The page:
How AI and Machine Learning help to develop vaccines

Patrick Buckley    14 December, 2020

As Christmas approaches this year, we have all been gifted the great news that the Pfizer/BioNTech vaccine has shown to be both safe and effective in creating an immune response to COVID-19. Recently it has been approved for use both in the United States and the United Kingdom, with selected high risk British citizens becoming the first in the world to access the vaccine during early December.

In this post we briefly explain how Artificial Intelligence (AI) and Machine Learning technologies continue to play an increasingly important role in the development of vaccines.

How do vaccines actually work?

Vaccines create an immune response by exposing the patient to inactive, harmless virus particles known as proteins. Once the human body has been exposed to a virus, in an inactive form, it will develop antibodies. It is these antibodies which protect cells from becoming infected and, ultimately, prevent the patient from getting sick. Once these antibodies have been triggered once, the same immune response will be triggered every time the patient is exposed to the virus, allowing the patient to become immune.  

The role of AI.

When described in brief, the process of formulating a vaccine seems straight forward; simply identify the virus, extract inactive proteins that generate the immune response and you have a vaccine! Unfortunately, the reality is far more complicated. For an immune response to be activated, specific parts of the virus have to be exposed to antibodies. The challenge therefore is being able to identify these specific parts and understand their properties. Once these properties have been identified, scientists can extract the correct viral proteins that will trigger the best immune response.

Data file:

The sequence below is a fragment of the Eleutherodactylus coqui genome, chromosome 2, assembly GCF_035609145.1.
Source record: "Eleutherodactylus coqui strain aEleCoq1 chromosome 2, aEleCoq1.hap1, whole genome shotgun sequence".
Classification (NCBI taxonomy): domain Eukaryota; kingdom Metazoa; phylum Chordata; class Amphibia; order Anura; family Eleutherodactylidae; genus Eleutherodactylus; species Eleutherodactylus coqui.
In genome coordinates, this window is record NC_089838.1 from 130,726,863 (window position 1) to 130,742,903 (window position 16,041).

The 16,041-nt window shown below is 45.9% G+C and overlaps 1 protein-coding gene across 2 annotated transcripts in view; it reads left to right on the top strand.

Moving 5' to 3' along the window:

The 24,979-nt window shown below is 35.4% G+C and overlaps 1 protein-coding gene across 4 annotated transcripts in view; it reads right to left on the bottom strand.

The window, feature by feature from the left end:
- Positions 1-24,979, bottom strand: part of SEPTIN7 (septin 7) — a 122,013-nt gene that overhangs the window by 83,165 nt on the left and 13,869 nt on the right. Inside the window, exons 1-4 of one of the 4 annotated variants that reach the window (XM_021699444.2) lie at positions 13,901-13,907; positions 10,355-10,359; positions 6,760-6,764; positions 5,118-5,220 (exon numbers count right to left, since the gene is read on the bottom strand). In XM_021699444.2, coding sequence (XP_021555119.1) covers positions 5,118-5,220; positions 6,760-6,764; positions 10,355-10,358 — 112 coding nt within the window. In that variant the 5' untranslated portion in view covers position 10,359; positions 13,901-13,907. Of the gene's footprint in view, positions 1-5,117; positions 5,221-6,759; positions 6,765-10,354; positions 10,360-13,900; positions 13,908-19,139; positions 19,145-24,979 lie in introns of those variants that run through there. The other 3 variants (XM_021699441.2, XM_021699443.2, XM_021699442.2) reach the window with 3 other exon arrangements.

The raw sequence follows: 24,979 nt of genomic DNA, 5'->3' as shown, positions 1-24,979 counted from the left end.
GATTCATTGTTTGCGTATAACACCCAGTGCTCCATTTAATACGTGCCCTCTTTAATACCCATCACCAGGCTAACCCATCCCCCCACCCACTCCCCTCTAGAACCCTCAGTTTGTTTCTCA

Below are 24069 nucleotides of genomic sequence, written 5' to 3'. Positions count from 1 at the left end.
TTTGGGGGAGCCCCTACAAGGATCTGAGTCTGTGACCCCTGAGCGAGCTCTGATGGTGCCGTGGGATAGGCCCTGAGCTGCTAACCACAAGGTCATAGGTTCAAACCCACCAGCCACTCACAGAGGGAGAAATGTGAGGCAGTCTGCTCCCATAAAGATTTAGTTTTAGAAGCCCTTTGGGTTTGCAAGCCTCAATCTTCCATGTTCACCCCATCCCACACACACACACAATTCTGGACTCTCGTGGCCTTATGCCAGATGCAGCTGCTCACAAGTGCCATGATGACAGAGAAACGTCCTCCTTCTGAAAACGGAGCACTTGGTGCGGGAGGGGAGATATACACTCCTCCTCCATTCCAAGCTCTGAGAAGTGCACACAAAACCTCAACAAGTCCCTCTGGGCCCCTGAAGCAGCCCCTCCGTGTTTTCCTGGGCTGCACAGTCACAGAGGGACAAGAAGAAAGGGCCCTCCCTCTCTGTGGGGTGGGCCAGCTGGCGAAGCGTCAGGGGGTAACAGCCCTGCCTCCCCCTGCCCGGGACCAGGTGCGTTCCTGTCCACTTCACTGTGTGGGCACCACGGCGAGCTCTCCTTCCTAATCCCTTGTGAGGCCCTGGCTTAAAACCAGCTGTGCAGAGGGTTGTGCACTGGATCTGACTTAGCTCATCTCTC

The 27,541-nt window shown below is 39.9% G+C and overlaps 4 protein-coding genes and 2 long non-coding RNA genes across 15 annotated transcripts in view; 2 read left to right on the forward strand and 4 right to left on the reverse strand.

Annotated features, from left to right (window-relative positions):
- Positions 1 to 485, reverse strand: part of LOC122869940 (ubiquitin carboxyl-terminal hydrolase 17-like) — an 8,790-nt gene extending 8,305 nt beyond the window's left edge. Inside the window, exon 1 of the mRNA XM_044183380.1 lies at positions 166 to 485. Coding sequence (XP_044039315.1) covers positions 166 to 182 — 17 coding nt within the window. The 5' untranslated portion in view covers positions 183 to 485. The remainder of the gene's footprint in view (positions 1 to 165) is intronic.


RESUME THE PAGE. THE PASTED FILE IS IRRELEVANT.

AI is becoming an increasingly useful tool in this process. As the COVID-19 pandemic started to grip the world back in January 2020, researches from the University of Stanford started to use Machine Learning solutions to identify proteins to include in a potential vaccine. Firstly, proteins of the SARS-CoV-2 virus were profiled, this is the virus which triggers COVID-19. Once the protein data had been collected, it was compared with data collected by researchers over many years on typical viral properties which trigger the antibodies to recognise common properties.

Once this data has been collected on a large scale, scientists are able to predict which viral proteins will trigger an immune response. This process would have taken far longer without the use of this technology and many of the insights gathered could not have been spotted by the human eye. This technology allowed  researchers to pass accurate insights and predictions to vaccine developers dynamically and quickly, allowing pharmaceutical companies to expedite the development of their vaccines without compromising on quality and safety.

This technology is currently limited by the lack of data to refer to. As AI & Machine Learning tools are increasingly used in vaccine development, more data will be collected, and scientists will have a deeper understanding of the viral protein properties which generate the best immune response.

Conclusion.

Vaccine development is an extremely complex and intricate process. Although the technology is still in its early days, Machine Learning tools have already contributed to the successful development of vaccines. As we continue to use Machine Learning in vaccine development, the availability and quality of the data on which it relies will improve. As the data becomes increasingly insightful, Machine Learning tools will become increasingly useful in vaccine development. 

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